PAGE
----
Keep in mind that the experience of Hygge can be enhanced by taking steps to ensure that the space in which you are performing your activity in, supports you. A clean and orderly kitchen or an organized and functional garden shed offers a more pleasurable Hygge experience than a cluttered area will. Not only will you have an inviting space to perform your activity in, but you will have ample space to work on or in. You will also have everything you need at your fingertips without having to search for anything.
Coincidentally, since your stuck at home, you may find that you finally have the time to complete some of those home organizing and cleaning projects that you have been putting off for so long. When you are done, engaging in a little Hygge, in your freshly cleaned and organized space is actually a perfect way to reward yourself and celebrate a job well done.
Other examples of Hygge might be; relishing in a long, hot bath, or perhaps doing some gardening. It can be as simple as making a pot of your favorite herbal tea and reading a good book or savoring a cup of coffee on the front porch, or it can be as engaging as crafting your own beer or creating a scrap book. It's whatever delights you. The key, is to perform these activities with a new perspective and appreciation for the simple enjoyment of doing them.
By being intentional, and savoring each step of an activity instead of performing these things blindly, we engage in the spirit of Hygge. As we infuse gratitude and presence into the everyday activities we do at home, we reap the benefits of enjoying all the simple pleasures that being at home has to offer.
As I tap away at my keyboard, I can hear the rain outside, gently falling. It is still pitch dark outside, the clouds covering any sign of sunrise. Yet, I am up already, having slept restlessly with the Coronavirus on my mind. My girls are still sleeping, home from school for the day, for the week, maybe for the month, who knows? We hang suspended in uncertainty. Our pantry and freezer are filled to the brim and I have grown tired of shopping.
We are just waiting now, with angst, and while we are waiting for life to get back to normal, I notice that there is something else that is subtly taking shape here, a quiet whisper of a shift in attitude. People are stocking up on necessities, and toilet paper has become the most popular product on the shelf. Amazon has just issued a notice that if you are trying to purchase anything non-essential online, you best be patient because you may not get it for awhile. What I am feeling outside of the trepidation, is a renewed gratitude for all that I have. I find myself pondering and appreciating the things that I normally take for granted: my family, our home, a paycheck each month, our health, the comfort of having plenty of food in our pantry.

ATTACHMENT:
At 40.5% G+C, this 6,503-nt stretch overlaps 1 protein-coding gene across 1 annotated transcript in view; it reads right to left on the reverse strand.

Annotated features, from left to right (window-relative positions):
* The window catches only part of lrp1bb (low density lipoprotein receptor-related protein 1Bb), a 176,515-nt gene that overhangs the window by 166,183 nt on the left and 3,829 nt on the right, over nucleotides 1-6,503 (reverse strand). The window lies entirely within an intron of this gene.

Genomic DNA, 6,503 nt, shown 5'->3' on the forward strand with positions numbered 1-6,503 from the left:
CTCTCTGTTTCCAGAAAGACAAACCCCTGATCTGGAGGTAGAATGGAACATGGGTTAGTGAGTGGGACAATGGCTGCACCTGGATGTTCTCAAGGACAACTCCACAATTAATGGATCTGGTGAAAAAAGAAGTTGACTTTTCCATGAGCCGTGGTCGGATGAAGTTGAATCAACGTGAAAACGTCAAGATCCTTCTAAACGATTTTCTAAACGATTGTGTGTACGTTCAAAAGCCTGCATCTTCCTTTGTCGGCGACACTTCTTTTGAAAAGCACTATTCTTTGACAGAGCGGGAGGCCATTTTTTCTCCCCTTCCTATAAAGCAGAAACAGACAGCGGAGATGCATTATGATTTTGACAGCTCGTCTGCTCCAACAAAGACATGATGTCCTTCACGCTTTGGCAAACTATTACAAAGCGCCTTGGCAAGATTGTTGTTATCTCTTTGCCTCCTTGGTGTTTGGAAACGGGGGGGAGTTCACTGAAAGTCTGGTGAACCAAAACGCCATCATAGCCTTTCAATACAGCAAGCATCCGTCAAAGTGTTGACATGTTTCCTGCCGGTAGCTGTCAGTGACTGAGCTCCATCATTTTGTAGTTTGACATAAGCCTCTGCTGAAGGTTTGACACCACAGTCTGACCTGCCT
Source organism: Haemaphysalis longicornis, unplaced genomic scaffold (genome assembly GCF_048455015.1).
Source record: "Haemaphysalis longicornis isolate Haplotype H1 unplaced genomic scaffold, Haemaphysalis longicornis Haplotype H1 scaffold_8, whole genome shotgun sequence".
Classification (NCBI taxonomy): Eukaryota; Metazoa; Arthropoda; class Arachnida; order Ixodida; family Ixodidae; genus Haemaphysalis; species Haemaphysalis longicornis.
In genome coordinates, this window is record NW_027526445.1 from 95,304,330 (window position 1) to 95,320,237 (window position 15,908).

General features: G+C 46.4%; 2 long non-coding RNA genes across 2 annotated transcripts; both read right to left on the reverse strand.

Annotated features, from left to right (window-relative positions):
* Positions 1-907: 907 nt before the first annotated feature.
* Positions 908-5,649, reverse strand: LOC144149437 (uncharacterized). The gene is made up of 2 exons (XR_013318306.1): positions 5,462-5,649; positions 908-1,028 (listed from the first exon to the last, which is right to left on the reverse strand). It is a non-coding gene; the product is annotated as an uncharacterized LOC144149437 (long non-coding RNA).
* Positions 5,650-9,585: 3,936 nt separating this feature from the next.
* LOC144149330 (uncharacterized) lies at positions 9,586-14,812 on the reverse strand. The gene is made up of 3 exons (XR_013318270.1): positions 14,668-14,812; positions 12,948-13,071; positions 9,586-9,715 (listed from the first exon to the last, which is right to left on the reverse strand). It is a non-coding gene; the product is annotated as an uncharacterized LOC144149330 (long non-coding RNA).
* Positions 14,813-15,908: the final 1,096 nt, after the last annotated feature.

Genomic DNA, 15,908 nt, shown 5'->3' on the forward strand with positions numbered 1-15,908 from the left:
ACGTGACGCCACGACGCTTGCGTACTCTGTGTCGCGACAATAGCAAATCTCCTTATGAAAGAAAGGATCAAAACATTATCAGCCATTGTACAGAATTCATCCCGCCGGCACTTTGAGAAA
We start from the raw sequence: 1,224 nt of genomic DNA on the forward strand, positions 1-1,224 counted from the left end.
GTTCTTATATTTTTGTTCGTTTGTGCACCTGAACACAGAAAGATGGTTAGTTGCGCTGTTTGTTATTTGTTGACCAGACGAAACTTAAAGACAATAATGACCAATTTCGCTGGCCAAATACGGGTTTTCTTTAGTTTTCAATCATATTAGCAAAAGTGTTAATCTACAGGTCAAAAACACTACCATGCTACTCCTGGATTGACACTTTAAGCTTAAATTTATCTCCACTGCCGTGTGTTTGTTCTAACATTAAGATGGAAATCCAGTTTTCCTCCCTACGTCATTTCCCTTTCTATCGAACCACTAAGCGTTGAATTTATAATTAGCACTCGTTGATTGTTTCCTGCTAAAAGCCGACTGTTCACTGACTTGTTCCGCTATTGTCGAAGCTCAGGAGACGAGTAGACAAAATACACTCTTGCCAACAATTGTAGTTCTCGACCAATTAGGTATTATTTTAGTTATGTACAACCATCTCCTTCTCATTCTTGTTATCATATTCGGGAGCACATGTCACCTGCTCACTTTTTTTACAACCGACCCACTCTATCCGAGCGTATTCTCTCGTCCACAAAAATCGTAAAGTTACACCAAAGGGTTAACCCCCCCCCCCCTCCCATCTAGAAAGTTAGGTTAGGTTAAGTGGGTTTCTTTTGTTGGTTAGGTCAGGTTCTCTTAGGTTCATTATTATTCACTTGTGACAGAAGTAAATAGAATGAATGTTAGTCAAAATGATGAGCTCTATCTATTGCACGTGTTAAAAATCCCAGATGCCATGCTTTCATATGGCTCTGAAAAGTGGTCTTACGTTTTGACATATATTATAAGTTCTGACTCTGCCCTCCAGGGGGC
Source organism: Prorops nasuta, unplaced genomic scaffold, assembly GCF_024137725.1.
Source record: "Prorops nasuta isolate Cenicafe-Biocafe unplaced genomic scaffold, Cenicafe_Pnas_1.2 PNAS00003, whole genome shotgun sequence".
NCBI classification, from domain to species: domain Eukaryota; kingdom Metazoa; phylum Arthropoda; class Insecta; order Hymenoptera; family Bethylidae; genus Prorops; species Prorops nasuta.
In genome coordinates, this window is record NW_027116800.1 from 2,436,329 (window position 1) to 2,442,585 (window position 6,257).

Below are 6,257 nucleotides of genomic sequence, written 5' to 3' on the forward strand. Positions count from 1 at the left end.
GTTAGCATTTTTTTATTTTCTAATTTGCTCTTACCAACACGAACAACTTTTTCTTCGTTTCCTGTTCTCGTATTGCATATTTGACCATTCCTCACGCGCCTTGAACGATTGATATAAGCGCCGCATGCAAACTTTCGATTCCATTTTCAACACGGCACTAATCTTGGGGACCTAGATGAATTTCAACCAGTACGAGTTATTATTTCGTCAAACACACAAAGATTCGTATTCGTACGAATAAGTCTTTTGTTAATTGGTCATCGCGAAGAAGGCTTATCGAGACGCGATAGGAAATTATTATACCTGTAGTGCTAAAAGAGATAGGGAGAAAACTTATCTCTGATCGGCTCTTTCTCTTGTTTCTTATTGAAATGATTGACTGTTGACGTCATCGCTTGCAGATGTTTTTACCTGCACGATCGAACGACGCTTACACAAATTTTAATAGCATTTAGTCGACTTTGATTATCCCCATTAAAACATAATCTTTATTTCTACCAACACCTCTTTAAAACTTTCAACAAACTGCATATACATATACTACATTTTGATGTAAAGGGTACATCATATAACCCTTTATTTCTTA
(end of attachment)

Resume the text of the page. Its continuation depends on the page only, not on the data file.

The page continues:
For years, I used to save the heels of our bread to make bread crumbs, but a while back, I started tossing them in the trash because who has the time to mess with making bread crumbs? But today, I can’t bring myself to waste any food, so I keep the heels today. Then I wonder how we have become so spoiled that we can’t eat the heels on a loaf of bread in the first place? What was evidently no problem yesterday, is wasteful today… there it is, a shift in perspective has taken place, yes, inside of me, but not just in me, in all of us. Can you feel it? The threat of the virus has forced us to take a step back, and while the virus is obviously not a good thing, it appears to be teaching us something.
We are becoming more appreciative of all that we have. This virus threatens our economy and our health, and we are no longer taking either of these for granted. We are also taking the time to think about how important the people in our lives are to us, and we are picking up the phone and calling those we love. We are becoming more cognoscente of the difference between our necessities and our luxuries, and we are noticing that we only really need the essentials and each other to be happy.
We have all been forced to slow down and do a little less, and I have to say, its refreshing. We are all in need of rest and of reconnecting with our families and I am grateful for this time together. We are staying home, we are being still, and we are being offered time that we normally do not have. We are appreciating the simple things, like hot soup in the crock-pot and a game of chess with our kids. We have time to think about things and to truly take inventory of our blessings.
Attitudes are shifting, we are thinking about conserving our resources and not wasting what has been given to us. We are saving the heels of our bread instead of throwing them into the trash and this is a good thing. I have faith that we will come out of this situation more conscientious, appreciative and stronger than we were before.
Written By Laura Coufal
Clean & Clutter Free Professional Organizing Services
Laura is the Owner of Clean & Clutter Free, professional organizing services.